With over 4.3 million leasehold properties in the UK according to the latest figures by the ‘The Ministry for Housing, Communities and Local Government’ (MHCLG), it’s no wonder the question of whether you should buy a leasehold property comes up.
We are contacted by prospective purchasers regularly not only to discuss our block management services but to find out more about the leasehold sector in general and the pros/cons of what they are buying.
We thought it wise to, therefore, put down a list of the advantages and disadvantages of buying a leasehold property, what to look out for, and how it may be a hugely beneficial investment.
When buying a flat, make sure the seller has paid all outstanding service charges
Service charges and all charges made to the property are invoiced, for that reason, to the leaseholder. it’s essential that you carefully review any outstanding amounts due, as well as when the next invoices are going to be raised. If there are outstanding balances on the account and no agreement has been made by the seller to cover these costs, you may be left with the debt!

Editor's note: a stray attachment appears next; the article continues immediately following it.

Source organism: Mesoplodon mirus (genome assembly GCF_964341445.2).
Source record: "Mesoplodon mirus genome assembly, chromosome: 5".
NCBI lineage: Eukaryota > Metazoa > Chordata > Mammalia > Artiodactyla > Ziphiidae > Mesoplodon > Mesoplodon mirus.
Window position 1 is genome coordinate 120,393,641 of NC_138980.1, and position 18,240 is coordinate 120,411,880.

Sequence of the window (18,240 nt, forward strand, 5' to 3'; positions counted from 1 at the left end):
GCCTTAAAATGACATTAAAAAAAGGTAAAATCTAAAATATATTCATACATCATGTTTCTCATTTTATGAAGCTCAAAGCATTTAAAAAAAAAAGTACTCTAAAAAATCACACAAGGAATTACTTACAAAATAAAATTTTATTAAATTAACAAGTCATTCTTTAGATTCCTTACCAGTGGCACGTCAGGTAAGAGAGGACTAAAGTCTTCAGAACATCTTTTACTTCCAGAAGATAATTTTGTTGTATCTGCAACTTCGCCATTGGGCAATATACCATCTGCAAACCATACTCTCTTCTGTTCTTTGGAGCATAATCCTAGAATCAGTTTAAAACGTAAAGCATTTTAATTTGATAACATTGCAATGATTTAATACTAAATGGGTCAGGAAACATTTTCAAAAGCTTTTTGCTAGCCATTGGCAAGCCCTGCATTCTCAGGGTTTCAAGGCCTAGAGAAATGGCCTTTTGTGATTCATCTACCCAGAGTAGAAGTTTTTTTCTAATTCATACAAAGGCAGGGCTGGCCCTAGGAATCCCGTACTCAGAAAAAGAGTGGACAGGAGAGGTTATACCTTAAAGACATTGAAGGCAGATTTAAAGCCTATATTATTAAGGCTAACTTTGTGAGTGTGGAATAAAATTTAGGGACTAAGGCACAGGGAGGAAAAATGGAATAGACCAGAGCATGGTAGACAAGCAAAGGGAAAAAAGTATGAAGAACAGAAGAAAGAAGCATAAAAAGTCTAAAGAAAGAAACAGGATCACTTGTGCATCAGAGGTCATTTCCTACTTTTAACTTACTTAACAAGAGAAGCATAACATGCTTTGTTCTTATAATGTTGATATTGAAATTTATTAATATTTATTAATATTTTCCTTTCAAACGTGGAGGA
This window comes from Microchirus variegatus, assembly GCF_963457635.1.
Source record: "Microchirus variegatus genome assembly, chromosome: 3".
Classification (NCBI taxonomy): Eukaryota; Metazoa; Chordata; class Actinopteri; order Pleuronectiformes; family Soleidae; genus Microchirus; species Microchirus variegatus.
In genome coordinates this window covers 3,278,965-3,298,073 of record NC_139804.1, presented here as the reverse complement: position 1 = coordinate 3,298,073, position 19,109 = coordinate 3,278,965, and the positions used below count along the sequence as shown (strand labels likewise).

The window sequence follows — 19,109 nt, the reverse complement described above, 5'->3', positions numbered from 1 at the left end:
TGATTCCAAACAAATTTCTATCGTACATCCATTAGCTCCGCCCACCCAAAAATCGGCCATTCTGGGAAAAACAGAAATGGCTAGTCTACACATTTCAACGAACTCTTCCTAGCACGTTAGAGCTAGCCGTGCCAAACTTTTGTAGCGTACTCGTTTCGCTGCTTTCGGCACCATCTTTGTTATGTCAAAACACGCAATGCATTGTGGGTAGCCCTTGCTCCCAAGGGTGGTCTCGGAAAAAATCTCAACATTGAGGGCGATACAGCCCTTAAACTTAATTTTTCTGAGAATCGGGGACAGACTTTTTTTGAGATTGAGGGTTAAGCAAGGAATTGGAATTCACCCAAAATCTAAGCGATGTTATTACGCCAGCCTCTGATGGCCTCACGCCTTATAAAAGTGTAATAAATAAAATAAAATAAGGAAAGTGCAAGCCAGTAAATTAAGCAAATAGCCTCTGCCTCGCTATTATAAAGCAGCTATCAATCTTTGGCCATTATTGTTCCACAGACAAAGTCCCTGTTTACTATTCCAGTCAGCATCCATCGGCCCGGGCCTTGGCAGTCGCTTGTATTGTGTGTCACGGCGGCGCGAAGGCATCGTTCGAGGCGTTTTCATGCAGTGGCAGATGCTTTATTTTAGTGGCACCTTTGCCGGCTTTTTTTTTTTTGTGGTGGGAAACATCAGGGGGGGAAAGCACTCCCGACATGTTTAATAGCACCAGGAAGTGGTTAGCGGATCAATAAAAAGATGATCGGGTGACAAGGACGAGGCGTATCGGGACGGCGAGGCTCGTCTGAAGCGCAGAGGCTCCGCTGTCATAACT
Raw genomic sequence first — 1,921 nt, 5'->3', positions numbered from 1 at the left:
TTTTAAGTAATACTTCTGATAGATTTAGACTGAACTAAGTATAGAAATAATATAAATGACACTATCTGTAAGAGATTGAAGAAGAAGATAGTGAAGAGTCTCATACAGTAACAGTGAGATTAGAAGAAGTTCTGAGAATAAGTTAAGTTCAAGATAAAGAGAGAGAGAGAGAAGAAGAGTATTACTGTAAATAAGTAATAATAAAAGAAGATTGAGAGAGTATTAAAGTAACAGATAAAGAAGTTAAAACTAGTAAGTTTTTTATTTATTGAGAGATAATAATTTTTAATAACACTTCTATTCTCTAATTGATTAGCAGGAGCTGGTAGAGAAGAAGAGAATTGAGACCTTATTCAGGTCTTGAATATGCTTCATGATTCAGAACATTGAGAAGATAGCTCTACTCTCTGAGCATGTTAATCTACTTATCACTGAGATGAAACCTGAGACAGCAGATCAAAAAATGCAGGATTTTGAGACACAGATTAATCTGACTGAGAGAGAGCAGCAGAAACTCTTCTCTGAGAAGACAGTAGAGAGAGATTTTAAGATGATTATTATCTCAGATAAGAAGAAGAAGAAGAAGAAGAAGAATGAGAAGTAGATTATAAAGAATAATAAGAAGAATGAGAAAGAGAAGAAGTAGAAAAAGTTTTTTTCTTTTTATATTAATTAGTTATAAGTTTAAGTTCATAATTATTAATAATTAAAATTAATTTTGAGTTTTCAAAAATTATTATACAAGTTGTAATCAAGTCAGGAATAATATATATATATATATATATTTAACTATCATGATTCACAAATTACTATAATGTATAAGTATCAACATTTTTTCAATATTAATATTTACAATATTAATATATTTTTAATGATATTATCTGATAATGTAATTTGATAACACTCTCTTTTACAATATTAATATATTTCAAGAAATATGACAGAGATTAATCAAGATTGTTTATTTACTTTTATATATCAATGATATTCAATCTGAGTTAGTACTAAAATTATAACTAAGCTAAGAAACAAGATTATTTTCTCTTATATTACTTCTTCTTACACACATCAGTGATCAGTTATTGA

You are really buying the right to occupy a space for a long time
This is a typical query we face from leaseholders, so we thought it best to clear up any confusion once and for all.
When you are buying a leasehold property, you are buying a legal document (the lease) which gives you the right to occupy the space within the building (i.e. the flat) for a certain period of time (the lease length) along with all agreeing to all of the clauses within the lease.